Reappropriation is a cultural process through which a group reclaims a word or symbol that has been used to attack, discriminate or otherwise abuse said group, reversing its intention. Through reappropriation of words and symbols, oppressed groups have historically been able to fight back against abuse—the weapons of the enemy, often the words themselves, have many times proven to be very effective. The words “gay” and “queer” are testament to this process.
The gay liberation movement started in the 1960s and is still going strong. Before this time, the word gay was thrown around as a derogatory term for homosexuals, who were actively persecuted as deviant members of society. Events like the student riots of May 1968 in France, where students took the streets and demanded social change; the Stonewall riots of New York in 1969, where members of the gay community demonstrated against discrimination; and the civil rights movement created a more hospitable environment for the LGBT community to reclaim their rights and to reappropriate the word gay. Years later, we now have the Gay Pride movement, under which the LGBT community fights discrimination and hate. The importance of the word gay in this struggle cannot be understated.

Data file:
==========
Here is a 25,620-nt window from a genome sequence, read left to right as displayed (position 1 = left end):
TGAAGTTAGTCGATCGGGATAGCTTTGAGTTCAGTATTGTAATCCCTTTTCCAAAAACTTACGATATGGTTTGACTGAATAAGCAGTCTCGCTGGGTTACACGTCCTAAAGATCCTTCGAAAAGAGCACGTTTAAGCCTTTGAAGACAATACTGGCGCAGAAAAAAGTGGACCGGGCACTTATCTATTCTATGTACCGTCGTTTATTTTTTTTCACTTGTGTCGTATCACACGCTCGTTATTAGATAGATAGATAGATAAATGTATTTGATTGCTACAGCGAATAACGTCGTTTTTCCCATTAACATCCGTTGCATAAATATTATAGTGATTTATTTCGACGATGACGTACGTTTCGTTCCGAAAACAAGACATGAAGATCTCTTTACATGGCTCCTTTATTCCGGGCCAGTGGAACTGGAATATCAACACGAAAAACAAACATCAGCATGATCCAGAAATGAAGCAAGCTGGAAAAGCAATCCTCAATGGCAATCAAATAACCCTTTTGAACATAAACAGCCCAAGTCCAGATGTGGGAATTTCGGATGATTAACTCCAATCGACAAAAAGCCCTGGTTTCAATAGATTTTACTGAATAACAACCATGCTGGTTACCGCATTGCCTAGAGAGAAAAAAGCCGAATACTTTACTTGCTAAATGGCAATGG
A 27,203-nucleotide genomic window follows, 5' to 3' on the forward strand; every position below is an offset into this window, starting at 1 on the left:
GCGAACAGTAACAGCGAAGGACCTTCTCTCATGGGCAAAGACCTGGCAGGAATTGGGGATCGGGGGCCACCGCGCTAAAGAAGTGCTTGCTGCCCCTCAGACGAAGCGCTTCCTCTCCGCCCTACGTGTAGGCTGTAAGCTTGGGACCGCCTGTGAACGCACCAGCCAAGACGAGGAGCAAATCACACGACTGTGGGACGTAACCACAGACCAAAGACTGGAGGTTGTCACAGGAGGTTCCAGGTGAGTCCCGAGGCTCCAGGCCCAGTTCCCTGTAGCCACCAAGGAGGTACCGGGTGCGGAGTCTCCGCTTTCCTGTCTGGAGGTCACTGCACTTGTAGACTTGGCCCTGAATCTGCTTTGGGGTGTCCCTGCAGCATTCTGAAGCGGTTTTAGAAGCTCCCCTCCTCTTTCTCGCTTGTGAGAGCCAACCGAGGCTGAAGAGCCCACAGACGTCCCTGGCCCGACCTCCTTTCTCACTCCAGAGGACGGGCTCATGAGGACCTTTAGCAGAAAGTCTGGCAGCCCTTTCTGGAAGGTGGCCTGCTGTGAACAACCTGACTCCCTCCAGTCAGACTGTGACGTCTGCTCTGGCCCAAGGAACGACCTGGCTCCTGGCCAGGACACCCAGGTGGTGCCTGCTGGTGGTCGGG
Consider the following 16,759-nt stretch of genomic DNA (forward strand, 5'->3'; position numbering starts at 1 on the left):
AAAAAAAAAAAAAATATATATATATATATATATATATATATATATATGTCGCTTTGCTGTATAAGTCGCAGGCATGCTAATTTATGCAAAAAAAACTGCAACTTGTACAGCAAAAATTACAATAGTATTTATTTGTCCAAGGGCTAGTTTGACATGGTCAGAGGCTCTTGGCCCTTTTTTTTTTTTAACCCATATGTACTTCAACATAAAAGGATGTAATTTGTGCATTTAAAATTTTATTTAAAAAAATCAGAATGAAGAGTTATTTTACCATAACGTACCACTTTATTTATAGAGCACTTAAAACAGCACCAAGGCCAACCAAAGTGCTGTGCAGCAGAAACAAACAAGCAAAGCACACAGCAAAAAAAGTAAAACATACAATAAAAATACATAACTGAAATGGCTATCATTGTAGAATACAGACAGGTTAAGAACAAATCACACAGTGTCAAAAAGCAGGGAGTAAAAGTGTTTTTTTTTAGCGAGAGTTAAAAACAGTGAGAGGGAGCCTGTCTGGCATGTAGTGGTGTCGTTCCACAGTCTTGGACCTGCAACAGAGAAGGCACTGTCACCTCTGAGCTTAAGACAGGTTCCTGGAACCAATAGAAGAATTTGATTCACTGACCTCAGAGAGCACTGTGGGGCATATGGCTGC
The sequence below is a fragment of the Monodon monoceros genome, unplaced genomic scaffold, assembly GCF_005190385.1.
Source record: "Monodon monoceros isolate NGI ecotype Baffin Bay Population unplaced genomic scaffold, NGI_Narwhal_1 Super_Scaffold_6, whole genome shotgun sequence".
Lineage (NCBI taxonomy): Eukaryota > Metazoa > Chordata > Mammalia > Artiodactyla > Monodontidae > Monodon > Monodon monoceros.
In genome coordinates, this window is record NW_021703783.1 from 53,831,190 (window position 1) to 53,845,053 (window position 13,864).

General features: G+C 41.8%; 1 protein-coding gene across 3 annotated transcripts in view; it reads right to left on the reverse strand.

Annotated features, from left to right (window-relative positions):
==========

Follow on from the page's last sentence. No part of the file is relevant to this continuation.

Randall Kennedy, professor of Law at Harvard, points out in his book “Nigger: The Strange Career of a Troublesome Word” that we must have “caution before attributing the worst meaning and motives to any word or symbol since all can be put to a variety of purposes, good as well as bad. The swastika evokes memories of evils that are among the worst in all of world history. Yet artists [...] have movingly used the swastika in a variety of useful ways, including comedic lampoons designed to satirize Hitler’s colossal failure.” Christianity, too, took the Roman machine of torture, the cross that had been used to desecrate and kill Jesus of Nazareth, and transformed it into its symbol, possibly the most recognizable in the world.